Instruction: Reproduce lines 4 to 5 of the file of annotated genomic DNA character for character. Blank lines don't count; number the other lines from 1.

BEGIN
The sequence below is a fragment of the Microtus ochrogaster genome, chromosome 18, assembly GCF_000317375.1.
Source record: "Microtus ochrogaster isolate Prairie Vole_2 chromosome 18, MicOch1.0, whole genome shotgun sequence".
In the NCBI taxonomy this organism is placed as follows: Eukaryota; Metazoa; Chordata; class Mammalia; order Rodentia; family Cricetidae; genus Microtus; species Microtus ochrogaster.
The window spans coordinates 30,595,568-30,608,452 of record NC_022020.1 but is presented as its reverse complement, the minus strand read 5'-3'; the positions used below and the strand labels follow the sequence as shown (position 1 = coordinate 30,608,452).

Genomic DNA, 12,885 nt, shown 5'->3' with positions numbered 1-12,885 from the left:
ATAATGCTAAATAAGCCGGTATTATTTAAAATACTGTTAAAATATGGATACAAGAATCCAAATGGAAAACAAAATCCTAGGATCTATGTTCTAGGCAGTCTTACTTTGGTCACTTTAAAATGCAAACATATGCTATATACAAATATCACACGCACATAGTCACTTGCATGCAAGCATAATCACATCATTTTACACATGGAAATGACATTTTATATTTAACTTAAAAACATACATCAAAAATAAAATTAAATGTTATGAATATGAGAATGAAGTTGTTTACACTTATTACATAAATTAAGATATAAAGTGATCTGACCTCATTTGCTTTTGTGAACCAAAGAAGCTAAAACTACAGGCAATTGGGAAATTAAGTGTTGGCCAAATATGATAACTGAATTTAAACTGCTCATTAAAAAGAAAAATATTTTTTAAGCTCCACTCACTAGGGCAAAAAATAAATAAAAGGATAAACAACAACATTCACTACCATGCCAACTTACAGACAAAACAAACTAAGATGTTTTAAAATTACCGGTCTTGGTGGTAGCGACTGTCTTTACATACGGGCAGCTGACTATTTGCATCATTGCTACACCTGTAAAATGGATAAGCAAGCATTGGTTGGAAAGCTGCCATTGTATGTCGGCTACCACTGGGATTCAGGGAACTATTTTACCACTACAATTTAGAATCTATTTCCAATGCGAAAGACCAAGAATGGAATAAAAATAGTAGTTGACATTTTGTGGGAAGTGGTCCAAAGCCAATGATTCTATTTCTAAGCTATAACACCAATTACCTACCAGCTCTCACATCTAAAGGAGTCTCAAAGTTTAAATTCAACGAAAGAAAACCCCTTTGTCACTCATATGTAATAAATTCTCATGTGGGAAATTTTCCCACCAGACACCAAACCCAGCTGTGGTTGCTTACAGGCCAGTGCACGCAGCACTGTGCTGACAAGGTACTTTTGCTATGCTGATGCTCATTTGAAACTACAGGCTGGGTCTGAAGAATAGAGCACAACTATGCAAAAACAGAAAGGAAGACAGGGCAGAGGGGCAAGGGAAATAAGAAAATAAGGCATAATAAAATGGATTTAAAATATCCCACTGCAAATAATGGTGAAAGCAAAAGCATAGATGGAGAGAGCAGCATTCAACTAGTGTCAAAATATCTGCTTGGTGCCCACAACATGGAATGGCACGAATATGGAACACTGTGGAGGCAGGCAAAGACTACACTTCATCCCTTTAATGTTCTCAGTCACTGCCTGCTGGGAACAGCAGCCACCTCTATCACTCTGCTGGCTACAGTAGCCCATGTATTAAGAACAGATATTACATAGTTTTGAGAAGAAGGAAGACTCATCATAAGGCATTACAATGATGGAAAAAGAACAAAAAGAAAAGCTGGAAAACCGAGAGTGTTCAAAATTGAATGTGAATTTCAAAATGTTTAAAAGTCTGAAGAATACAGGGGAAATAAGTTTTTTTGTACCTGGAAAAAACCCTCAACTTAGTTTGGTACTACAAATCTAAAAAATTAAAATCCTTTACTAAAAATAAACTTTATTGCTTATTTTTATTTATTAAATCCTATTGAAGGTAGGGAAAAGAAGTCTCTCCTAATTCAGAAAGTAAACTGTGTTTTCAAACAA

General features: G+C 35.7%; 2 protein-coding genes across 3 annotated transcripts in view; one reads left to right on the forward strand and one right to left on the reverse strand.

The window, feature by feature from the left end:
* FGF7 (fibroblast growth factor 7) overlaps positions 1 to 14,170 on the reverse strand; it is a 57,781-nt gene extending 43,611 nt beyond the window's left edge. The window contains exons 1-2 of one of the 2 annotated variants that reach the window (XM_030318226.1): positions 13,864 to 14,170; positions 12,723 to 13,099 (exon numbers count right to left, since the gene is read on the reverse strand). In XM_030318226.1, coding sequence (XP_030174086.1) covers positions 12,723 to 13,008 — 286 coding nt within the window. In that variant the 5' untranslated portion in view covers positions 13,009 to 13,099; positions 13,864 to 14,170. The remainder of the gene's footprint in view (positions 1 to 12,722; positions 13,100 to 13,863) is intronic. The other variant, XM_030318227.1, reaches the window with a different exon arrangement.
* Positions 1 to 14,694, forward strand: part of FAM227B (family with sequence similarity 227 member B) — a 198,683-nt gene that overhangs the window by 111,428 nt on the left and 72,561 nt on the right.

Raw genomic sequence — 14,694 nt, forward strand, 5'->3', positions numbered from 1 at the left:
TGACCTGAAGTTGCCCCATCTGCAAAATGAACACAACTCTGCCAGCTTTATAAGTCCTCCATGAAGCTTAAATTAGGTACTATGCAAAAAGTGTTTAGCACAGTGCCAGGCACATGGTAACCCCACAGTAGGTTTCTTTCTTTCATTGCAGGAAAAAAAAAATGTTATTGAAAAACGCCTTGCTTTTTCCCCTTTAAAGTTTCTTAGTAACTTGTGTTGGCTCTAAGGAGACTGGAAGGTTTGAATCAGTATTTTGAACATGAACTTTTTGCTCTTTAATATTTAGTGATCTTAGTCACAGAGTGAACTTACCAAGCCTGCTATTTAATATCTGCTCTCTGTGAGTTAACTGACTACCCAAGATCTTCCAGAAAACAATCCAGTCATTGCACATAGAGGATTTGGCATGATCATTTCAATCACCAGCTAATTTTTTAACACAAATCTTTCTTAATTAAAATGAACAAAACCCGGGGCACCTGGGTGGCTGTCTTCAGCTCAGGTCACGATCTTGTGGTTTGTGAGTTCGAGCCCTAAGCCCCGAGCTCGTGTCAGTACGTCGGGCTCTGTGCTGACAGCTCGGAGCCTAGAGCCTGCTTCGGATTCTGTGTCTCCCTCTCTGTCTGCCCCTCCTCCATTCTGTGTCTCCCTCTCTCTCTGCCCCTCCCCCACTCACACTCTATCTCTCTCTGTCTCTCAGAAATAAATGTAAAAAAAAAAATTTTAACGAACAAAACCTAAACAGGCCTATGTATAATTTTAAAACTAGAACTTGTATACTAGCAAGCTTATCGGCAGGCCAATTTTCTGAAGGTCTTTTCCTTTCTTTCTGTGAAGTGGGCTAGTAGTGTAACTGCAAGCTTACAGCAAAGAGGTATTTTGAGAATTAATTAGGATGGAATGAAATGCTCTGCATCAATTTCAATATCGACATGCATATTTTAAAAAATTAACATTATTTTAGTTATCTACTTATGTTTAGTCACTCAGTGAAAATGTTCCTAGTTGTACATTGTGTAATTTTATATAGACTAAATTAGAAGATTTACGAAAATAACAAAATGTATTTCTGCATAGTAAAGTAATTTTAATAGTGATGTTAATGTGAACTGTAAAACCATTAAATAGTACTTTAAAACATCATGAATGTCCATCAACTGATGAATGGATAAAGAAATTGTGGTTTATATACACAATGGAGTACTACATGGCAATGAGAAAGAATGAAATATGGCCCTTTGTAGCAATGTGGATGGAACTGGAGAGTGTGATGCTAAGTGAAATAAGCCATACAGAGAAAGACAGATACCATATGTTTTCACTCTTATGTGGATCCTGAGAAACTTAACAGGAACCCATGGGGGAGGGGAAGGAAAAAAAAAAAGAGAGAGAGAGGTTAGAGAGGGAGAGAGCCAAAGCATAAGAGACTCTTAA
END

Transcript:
The window spans coordinates 30,595,568-30,608,452 of record NC_022020.1 but is presented as its reverse complement, the minus strand read 5'-3'; the positions used below and the strand labels follow the sequence as shown (position 1 = coordinate 30,608,452).

Genomic DNA, 12,885 nt, shown 5'->3' with positions numbered 1-12,885 from the left: